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Lyft Driver Shot And Killed As Mother Blames Employer For Failed Warning


This is a complex case. The family of a Lyft driver has filed a lawsuit against Lyft after their son was shot and killed by a member of the public who had been targeting rideshare drivers throughout the day. The family claims that Lyft knew about the attacks and did not tell their drivers, creating an unreasonably dangerous situation that resulted in the death of their loved one. Lyft has yet to respond to the lawsuit, but if dispatchers did have foreknowledge of the attacks and failed to tell the drivers, then Lyft could be held responsible for this death. A subsequent claim has also been filed against the shooter’s mother.

The lawsuit claims that the shooter used his mother’s cell phone to arrange rideshare rides and then rob the drivers. They believe this occurred multiple times prior to his death with reports making their way to dispatchers but not to drivers. If there is evidence that Lyft intentionally concealed this information, then that could result in punitive damages.

What will Lyft say to defend the lawsuit? 

They will likely say that they didn’t know that their drivers were being specifically targeted as the information came in out of sequence or it wasn’t clear that a specific area was being targeted. Ultimately, they can blame everything on a communications breakdown that may involve other parties, including 911 dispatchers, police response, and more. While Lyft does have a duty of care to ensure their drivers are notified of danger, the government would not have a duty of care to intervene on the public’s behalf in a manner that the public could dictate. In other words, law enforcement retains control over how they handle a situation, and the public does not get to sue because the outcome was bad. Lyft will claim it didn’t have enough evidence or time to issue a danger report.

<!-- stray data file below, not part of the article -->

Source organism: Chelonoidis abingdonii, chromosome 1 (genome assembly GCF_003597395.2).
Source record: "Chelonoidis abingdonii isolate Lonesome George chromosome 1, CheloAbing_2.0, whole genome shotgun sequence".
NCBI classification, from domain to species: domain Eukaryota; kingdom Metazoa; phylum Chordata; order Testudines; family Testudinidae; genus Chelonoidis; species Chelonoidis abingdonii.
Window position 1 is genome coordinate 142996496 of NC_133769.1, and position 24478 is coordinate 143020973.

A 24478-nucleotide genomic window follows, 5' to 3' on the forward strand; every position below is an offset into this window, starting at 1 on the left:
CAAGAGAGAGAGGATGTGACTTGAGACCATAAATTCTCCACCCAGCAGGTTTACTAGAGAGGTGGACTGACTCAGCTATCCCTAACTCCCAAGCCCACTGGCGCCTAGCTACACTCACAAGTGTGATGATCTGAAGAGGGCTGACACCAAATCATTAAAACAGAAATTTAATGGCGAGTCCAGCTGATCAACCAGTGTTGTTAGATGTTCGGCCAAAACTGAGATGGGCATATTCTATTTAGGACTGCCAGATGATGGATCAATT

What does the plaintiff need to win? 

The plaintiff will need evidence that Lyft knew or should have known (had they been paying attention) that their drivers were in danger and then failed to report that danger to the drivers. Ultimately, that is the only way that Lyft can be held responsible for a stray bullet and malicious intent committed by a third party.

In order to prove this, the attorney will need access to all the dispatcher reports and Lyft’s policies concerning dangerous areas. Ultimately, we want to hold Lyft accountable for this death, but we also want to ensure that future drivers don’t suffer the same fate. This was a good man who was a driver for Lyft to put himself through veterinary school. His loss will be felt by the community and his family. If his death could have been prevented with a warning, then we really need to look into putting a warning system in place that saves lives.

Talk to a Miami Personal Injury Lawyer Today 

Work-related injury? Payer Law can help. Call our Miami personal injury lawyers today to schedule a free consultation and we’ll discuss the right means to get your compensation.


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